Episode 9: "Girl Meets 1961"
In this week’s history lesson, we learn that while history may repeat itself, it doesn’t mean we have to make the same decisions as our ancestors.
Review (with Spoilers)
I’m not going to lie, this was probably one of the weakest episode of what the series has offered thus far. For while it did have its touching moments, including ones which may make you a little teary eyed, just something felt off. I don’t know if it was because there was a real lack of Disney moments, the fact the story focused on the great-grandparents of the cast, or just because the story didn’t feel like it moved forward? Either way, while “Girl Meets 1961” was in no ways a bad episode, it certainly doesn’t up the ante that has thus far been built. Best said, the show has taken an episode to just plateau.
Topic 1: History Repeats Itself – Maya, Lucas, Riley and Farkle
With Cory having a hard time getting the kids interested in history, much less the 1960s, he has them do a project on their grandparents, or great grandparents, in order for them to learn their personal histories. With this, we are transported back to December 14th, 1961. The day where Riley’s great grandmother Rosie McGee met May Clutterbucket, Maya’s relative; Merlin, Lucas relative; and Ginsburg, Farkle’s relative, all in great grandfather Ginsburg’s Café Hey.
And, as you may expect, the children we know are just like their great grandparents. Rosie is optimistic, friendly, and a little awkward; Ginsburg is an odd guy; May lacks self-confidence; and Merlin is a country boy.
Topic 2: Missed Opportunities – Maya & Riley
Since the show began, Maya has perhaps been the most interesting character, if just because she doesn’t fit the Riley persona we are so used to when it comes to tween TV. So with every bit of information she puts out there, or when she shows she is the pariah of the situation, it’s hard to not immediately take notice. Though for this episode, while she doesn’t have some big dramatic moment, we do get in touch once more with Maya’s insecurities. For while she has shown herself as a talented artist, and the school’s art teacher is invested in her, the teacher giving Maya a book of famous artists and their work sadly only ends up discouraging her. Leading to perhaps the sole reason why the 1961 flashback is relevant to the show. If just because it shows Maya’s family has a history of giving up or not making it.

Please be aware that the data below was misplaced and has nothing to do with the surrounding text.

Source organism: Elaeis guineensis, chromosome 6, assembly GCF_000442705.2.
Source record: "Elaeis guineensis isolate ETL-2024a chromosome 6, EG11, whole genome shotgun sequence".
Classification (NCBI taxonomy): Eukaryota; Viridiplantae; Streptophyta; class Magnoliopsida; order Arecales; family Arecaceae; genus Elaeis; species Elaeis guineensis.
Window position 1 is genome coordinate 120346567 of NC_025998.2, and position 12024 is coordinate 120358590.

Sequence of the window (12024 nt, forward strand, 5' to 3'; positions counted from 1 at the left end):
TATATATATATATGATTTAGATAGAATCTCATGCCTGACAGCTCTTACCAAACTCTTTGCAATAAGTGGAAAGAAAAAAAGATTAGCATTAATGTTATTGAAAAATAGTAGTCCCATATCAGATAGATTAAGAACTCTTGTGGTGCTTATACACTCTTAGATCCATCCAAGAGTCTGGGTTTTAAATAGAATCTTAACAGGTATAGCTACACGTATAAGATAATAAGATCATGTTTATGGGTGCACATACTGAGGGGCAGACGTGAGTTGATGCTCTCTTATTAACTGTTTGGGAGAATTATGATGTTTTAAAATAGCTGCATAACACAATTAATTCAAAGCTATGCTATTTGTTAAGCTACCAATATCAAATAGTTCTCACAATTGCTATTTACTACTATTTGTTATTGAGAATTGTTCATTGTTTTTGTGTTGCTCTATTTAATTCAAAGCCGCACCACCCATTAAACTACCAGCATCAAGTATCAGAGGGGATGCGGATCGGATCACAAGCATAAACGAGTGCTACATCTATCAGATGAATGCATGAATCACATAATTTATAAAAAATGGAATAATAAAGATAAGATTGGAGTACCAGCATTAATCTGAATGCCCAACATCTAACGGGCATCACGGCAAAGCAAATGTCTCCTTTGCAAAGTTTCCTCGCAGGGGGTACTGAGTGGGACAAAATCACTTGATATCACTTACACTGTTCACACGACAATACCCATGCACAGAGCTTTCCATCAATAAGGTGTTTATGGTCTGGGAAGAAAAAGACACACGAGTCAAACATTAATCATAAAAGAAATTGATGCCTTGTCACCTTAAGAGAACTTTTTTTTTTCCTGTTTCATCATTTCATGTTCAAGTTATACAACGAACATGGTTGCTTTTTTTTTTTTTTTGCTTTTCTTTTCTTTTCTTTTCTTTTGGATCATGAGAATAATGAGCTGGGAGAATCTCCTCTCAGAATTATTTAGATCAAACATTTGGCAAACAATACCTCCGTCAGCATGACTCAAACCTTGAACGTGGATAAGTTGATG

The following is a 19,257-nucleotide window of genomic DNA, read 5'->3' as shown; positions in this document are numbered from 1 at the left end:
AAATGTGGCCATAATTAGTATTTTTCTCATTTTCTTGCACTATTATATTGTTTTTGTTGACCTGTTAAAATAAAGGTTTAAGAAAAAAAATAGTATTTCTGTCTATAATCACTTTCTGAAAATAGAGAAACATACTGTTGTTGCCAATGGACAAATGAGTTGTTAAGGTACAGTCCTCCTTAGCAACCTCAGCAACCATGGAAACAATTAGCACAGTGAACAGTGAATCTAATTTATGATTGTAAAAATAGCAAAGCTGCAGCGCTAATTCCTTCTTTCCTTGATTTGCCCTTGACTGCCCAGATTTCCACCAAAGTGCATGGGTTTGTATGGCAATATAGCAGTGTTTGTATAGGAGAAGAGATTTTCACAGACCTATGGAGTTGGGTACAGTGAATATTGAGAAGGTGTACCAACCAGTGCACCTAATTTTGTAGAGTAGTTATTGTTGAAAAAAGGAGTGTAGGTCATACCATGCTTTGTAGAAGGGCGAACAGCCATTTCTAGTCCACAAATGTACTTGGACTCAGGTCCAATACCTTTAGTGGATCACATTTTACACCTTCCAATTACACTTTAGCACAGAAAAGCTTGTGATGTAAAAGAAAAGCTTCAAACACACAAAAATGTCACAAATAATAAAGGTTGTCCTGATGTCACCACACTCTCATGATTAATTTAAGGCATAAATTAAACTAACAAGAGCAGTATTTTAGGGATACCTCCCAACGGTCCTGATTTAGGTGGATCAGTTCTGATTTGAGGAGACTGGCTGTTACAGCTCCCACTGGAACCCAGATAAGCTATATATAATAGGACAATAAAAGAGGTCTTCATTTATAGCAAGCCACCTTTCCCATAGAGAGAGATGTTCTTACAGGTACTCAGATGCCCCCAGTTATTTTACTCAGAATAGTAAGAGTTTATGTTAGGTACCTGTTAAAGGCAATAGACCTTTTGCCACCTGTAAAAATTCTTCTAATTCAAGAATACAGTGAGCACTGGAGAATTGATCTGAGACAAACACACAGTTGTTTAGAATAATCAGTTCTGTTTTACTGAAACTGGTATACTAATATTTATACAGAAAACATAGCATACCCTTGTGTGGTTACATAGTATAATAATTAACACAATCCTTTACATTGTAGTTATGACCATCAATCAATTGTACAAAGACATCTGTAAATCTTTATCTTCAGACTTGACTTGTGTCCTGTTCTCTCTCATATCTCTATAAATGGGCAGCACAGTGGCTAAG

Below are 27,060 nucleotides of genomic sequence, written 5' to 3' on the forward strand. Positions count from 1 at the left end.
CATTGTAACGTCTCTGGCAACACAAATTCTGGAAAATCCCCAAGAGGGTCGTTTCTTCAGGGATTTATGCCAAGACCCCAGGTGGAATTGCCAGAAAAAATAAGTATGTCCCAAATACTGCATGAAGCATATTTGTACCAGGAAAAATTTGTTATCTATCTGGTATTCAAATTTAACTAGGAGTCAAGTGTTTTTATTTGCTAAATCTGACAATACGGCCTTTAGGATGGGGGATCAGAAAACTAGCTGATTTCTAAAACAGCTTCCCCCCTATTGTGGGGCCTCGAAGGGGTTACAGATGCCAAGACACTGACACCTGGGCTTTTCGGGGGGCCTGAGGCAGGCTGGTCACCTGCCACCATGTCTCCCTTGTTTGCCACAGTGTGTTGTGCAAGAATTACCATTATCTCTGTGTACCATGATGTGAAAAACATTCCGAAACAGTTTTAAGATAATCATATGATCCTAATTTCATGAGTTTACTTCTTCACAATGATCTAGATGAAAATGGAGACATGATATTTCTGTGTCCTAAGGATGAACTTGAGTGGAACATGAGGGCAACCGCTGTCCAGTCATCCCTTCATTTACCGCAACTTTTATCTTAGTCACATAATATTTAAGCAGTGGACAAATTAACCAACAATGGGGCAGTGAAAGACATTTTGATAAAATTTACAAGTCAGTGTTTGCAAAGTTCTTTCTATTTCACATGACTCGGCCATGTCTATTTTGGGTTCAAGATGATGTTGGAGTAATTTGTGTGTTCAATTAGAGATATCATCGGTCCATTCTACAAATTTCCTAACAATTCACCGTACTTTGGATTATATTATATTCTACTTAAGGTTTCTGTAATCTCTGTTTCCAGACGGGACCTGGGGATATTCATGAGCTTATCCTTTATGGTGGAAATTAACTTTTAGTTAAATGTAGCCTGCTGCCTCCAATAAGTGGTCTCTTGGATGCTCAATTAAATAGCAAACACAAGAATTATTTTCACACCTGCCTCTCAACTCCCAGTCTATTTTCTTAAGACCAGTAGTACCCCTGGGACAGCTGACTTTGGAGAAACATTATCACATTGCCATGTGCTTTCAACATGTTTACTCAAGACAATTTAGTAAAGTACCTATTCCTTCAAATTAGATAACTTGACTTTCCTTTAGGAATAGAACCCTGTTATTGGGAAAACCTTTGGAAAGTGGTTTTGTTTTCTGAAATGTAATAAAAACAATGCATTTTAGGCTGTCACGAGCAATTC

But it seems that life could have been drastically different if grandmother Clutterbucket stuck with the plan fate had for the Clutterbucket and McGee family line. That is, instead of abandoning Rosie in that café, doing as Maya and Riley did and become friends. Something which could have possibly changed what became a life Maya’s mom refuses to talk about. Perhaps because it reminds her how sad of a life her mom had, she is having, and maybe her daughter will too. Though with Cory reminding us that you have the power to change history, and with Riley being the best friend/ fan club a girl could have, even if Maya doesn’t end up famous, she seemingly will at least end up better off than those who preceded her.
“Don’t let your history be one of missed opportunities.” — "Girl Meets 1961." Girl Meets World